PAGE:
Figures from the National Fire Protection Association show that each year, some 85,000 fires occur in the workplace, causing an annual average of 89 deaths to employees and customers and a massive $1.856 billion in direct property damage. And, that does not consider indirect costs.
Like preparing a new product for sale or closing the book on a quarter, preventing a fire - or safely containing one - takes planning. Steps include easily accessible fire extinguishers, proper housekeeping and maintenance, broadly communicated, and practiced, evacuation plans, equipment shutdown, notification of authorities, and familiarity with the type of items that might burn and release toxins. Help your employees understand their role in a fire emergency by selecting from among the following Bestselling fire safety training videos.
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The Basics of Fire Extinguisher Training and Requirements
If fire extinguishers are available for employee use, it is the employer's responsibility to educate employees on the principles and practices of using a fire extinguisher and the hazards associated with fighting small or developing fires [29 CFR 1910.157(g)(1)].
This education must be provided annually and when a new employee is first hired [29 CFR 1910.157(g)(2)]. Employees who have been designated to use fire extinguishers as part of the emergency action plan, must be trained on how to use the fire extinguishers appropriately in the workplace [29 CFR 1910.157(g)(3)].
This training is a specialized form of education that focuses on developing or improving skills and it must be provided annually and when employees are first assigned these duties [29 CFR 1910.157(g)(4)]. (source: OSHA)
Extinguisher Placement and Spacing
Portable fire extinguishers can be an effective early response to a developing fire, if they are installed and used properly. In this section, we are going to review general information about the placement and spacing of portable fire extinguishers. If employees use portable fire extinguishers to fight small fires, they must be installed in all areas of the workplace. To ensure each area is protected properly, OSHA recommends you ask yourself the following questions:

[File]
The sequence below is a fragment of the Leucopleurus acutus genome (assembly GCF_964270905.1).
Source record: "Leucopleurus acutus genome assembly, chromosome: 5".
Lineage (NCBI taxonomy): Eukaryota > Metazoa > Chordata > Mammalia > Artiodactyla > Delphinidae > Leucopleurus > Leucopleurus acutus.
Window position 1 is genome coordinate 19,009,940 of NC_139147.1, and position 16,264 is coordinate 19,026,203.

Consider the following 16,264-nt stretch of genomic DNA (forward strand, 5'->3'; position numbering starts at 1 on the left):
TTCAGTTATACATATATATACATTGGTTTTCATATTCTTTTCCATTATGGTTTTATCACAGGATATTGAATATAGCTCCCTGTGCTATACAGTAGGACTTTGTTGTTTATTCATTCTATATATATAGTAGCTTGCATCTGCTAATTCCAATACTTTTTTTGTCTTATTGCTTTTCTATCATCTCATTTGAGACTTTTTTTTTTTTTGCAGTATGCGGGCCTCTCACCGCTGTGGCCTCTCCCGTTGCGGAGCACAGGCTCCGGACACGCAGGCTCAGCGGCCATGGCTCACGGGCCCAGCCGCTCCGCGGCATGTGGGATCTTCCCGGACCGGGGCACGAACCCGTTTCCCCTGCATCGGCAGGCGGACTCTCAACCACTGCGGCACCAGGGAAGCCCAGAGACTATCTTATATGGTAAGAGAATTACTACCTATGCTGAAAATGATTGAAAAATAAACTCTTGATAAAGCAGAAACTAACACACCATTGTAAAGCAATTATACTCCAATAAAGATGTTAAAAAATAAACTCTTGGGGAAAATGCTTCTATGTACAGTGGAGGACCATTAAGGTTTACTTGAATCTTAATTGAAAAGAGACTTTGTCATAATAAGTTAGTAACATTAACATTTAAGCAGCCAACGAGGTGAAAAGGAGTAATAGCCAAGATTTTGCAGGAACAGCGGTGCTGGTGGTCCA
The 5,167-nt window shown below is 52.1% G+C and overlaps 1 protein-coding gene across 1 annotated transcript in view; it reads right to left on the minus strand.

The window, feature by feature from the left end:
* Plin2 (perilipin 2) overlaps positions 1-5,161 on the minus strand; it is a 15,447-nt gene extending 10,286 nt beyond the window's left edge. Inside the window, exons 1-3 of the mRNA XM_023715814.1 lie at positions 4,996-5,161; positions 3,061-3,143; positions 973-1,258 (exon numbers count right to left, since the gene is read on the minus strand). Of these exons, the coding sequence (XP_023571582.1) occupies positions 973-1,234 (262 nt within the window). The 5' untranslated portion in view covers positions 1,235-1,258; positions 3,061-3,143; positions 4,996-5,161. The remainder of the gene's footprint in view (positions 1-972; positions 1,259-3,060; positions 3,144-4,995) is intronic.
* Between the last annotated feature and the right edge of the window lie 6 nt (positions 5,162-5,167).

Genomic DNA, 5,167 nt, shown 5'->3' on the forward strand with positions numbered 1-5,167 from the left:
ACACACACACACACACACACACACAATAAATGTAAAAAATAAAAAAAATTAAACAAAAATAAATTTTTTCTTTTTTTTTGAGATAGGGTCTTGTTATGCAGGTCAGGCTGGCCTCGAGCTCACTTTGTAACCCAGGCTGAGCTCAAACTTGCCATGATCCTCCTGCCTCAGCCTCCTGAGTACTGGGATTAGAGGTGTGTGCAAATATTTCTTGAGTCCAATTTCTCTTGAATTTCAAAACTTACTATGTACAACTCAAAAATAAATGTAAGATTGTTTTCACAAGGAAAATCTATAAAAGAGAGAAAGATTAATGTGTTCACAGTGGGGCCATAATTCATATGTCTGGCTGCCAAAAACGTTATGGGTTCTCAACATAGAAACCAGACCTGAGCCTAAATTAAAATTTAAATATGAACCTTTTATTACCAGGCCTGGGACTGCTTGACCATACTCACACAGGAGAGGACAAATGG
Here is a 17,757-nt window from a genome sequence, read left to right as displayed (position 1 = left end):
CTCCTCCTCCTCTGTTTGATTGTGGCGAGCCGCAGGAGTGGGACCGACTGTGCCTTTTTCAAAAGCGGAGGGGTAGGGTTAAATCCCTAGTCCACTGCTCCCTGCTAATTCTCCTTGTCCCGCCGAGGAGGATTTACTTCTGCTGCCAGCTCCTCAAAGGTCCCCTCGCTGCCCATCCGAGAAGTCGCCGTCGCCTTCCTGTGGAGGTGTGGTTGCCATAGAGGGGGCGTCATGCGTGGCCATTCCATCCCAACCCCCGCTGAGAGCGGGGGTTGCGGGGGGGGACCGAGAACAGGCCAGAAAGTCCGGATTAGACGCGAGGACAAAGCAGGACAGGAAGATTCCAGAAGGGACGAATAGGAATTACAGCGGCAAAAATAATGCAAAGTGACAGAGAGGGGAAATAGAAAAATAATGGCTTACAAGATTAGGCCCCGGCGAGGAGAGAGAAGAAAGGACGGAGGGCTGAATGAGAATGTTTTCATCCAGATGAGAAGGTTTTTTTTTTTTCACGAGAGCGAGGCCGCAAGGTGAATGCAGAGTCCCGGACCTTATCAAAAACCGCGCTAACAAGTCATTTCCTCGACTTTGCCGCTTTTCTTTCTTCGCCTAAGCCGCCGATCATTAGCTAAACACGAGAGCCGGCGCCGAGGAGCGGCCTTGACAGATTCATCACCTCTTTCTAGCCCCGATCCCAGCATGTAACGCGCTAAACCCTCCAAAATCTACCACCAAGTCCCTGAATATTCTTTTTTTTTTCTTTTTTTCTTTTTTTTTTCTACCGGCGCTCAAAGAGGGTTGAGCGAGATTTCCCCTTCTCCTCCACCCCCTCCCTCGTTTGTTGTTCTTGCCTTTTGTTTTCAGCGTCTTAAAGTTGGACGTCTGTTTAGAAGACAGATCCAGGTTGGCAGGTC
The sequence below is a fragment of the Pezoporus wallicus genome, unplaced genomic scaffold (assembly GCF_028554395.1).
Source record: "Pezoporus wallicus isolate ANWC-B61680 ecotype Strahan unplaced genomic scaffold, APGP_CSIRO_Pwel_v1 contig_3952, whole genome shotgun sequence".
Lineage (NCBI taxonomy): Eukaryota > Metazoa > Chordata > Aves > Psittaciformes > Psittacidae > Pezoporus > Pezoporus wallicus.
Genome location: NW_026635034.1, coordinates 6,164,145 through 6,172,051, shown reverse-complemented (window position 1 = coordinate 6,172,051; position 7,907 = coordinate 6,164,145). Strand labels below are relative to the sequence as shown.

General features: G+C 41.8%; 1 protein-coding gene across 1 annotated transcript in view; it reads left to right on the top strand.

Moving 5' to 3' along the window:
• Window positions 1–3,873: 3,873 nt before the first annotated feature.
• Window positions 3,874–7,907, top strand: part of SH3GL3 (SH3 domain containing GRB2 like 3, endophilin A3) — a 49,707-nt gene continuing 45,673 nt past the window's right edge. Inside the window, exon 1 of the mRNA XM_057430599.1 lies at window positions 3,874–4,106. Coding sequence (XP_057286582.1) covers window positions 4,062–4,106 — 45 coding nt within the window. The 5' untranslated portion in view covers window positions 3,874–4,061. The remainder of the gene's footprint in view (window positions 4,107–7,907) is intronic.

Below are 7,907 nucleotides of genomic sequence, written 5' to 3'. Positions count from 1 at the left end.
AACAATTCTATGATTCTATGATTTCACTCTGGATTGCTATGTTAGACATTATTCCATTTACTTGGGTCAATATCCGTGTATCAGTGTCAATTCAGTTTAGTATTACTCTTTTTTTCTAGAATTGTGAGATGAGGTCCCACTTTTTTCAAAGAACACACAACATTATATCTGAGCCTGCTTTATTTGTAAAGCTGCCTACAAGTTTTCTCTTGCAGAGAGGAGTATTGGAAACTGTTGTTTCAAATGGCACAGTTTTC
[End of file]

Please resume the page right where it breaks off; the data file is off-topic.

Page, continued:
- Is the extinguisher readily accessible in the event of a fire?
- Is the extinguisher fully charged and working properly?
Where extinguishers are provided but are not intended for employee use and the employer has an emergency action plan and a fire prevention plan that meet the requirements of 29 CFR 1910.38, then only the requirements of the inspection, maintenance and testing and hydrostatic testing sections apply [29 CFR 1910.157(a)]. To comply with OSHA requirements, consider the following:
- General requirements
- Selection and distribution
- Inspection, maintenance and testing
- Hydrostatic testing
- Training and education
Using a Fire Extinguisher (Source: OSHA)
The following steps should be followed when responding to incipient stage fire:
- Sound the fire alarm and call the fire department, if appropriate.
- Identify a safe evacuation path before approaching the fire. Do not allow the fire, heat, or smoke to come between you and your evacuation path.
- Select the appropriate type of fire extinguisher.
- Discharge the extinguisher within its effective range using the P.A.S.S. technique (pull, aim, squeeze, sweep).
- Back away from an extinguished fire in case it flames up again.
- Evacuate immediately if the extinguisher is empty and the fire is not out.
- Evacuate immediately if the fire progresses beyond the incipient stage.
Most fire extinguishers operate using the following P.A.S.S. technique:
- PULL... Pull the pin. This will also break the tamper seal.
- AIM... Aim low, pointing the extinguisher nozzle (or its horn or hose) at the base of the fire. Note: Do not touch the plastic discharge horn on CO2 extinguishers, it gets very cold and may damage skin.
- SQUEEZE... Squeeze the handle to release the extinguishing agent.
- SWEEP... Sweep from side to side at the base of the fire until it appears to be out. Watch the area. If the fire re-ignites, repeat steps 2 - 4.
If you have the slightest doubt about your ability to fight a fire....EVACUATE IMMEDIATELY!